Preparing for a Hurricane

Preparing for a Hurricane

Five Tips to Protect Yourself, Your Family and Your Property

Hurricane season starts June 1 and runs through November 30. To prepare for a hurricane and other disasters, the I.I.I. recommends the following five tips.

1. Buy enough insurance 

  • Get enough insurance to rebuild your home and to replace all of your personal belongings. If you have made a major alteration or improvement to your home, or you have made significant purchases, notify your insurance agent so that the increased value is reflected in your policy.
  • Find out how much coverage you have for Additional Living Expenses (ALE). Additional living expenses coverage pays for the additional costs of living away from home, such as hotel bills and restaurant meals, while your house is being repaired or rebuilt. If you rent out part of your home, it would also replace lost income for the time you are not able to collect rent. Many policies provide coverage for 20 percent of the amount of insurance you have on your house and may be for a specified time period. Additional coverage is generally available for an extra premium.  

2. Get the right type of policy  

  • Ask about flood insurance. Flood damage is not covered under standard home insurance policies. Insurance is available from the National Flood Insurance Program (NFIP) and can be purchased from the same agent or broker who provided your home or renters insurance. Additional information on flood insurance can be found at www.floodsmart.gov. Excess flood insurance is also available from some private insurance companies if you need more coverage than the $250,000 for property and $100,000 on contents that the NFIP provides.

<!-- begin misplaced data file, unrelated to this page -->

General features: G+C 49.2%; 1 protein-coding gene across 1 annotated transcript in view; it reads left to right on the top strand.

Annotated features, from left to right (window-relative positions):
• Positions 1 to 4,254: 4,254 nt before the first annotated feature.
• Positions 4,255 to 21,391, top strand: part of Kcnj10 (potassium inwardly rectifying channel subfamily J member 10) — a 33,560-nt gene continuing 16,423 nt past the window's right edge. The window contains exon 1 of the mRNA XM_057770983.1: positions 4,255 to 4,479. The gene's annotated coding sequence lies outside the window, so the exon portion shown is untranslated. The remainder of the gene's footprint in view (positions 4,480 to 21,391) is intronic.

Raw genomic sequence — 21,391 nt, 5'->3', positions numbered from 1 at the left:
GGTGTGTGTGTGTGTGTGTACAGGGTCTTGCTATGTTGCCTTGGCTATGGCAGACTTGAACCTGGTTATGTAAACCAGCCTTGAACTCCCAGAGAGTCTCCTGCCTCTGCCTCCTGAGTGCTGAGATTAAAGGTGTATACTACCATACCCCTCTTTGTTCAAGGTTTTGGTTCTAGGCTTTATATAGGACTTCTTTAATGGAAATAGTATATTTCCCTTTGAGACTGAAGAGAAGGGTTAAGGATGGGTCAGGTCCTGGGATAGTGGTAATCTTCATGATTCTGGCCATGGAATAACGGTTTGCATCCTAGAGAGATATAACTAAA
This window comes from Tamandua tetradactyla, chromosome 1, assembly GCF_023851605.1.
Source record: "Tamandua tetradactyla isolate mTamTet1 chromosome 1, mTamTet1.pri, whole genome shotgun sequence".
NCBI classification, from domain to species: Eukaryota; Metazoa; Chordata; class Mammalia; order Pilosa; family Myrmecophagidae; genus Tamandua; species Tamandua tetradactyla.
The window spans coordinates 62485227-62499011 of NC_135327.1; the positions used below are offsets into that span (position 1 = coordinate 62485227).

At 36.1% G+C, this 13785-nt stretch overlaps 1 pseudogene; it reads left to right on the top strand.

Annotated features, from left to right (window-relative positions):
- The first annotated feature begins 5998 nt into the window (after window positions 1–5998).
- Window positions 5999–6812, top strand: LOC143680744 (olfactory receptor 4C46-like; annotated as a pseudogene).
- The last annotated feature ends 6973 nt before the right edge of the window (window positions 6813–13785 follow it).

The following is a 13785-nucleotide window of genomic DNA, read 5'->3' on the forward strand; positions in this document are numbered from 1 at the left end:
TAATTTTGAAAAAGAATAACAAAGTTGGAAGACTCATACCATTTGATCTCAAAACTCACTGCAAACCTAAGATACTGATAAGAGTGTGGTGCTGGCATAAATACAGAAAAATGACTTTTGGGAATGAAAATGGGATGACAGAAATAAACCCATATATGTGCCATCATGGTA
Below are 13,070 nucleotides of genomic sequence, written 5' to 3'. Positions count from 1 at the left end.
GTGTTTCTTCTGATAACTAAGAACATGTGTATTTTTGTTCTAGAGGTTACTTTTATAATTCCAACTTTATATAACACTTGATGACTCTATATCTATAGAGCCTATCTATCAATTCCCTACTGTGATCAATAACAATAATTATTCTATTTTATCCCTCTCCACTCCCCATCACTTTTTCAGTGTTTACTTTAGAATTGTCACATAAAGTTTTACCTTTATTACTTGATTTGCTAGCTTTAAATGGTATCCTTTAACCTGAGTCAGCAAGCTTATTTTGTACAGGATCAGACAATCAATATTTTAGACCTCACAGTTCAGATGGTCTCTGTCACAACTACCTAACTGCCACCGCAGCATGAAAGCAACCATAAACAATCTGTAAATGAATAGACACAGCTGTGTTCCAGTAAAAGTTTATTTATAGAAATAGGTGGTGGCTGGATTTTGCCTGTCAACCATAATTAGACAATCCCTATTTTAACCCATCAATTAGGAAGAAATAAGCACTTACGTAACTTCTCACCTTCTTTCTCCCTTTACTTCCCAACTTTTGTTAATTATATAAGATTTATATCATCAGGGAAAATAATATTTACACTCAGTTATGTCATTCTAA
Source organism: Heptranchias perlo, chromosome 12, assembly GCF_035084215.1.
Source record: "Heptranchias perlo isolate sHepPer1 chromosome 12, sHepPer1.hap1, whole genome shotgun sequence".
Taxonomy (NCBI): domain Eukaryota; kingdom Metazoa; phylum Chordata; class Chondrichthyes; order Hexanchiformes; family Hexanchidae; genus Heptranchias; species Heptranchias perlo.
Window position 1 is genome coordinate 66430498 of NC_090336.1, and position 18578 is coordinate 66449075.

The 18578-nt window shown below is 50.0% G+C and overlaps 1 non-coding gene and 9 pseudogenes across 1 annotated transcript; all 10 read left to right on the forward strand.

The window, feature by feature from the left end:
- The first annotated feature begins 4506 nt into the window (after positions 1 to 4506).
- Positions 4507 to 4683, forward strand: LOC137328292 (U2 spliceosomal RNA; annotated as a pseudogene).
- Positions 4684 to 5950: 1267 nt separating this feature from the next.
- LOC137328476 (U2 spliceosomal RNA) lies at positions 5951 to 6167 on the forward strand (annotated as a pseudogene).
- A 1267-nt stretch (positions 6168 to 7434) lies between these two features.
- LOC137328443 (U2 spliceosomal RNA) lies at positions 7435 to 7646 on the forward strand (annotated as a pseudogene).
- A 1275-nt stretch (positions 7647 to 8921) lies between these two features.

• Look into getting a guaranteed or extended replacement policy for the structure of your home. Extended replacement cost coverage pays a certain amount above the policy limit to replace a damaged home—generally 20 to 25 percent. A guaranteed replacement cost policy pays to rebuild your home regardless of cost. Both policies are designed to protect you in the event that after a major disaster the high demand for building contractors and materials pushes up the normal cost of reconstruction.
  • Ask about replacement cost coverage for your belongings. When insuring your possessions, you have two coverage choices. One is actual cash value, which replaces your possessions less depreciation. The other is replacement cost coverage, which replaces your property in today’s dollars—without a deduction for depreciation. It costs about 10 percent more, but provides more extensive coverage. 

3. Create a Home Inventory

A home inventory will help ensure that you have purchased enough insurance to replace your personal possessions. It can also speed the claims process and substantiate losses for income tax purposes. A detailed home inventory is also helpful should you need to apply for disaster aid.

To make creating a home inventory easier, the I.I.I. provides free Web-based software at KnowYourStuff.org. Know Your Stuff allows you to organize easily and list your possessions, as well as add digital photographs of your valuables and upload scanned receipts. The program provides free, secure storage of your inventory on Amazon Web Services. Storing your inventory online gives you the ability to access it from any computer in the event your own computer is damaged or destroyed.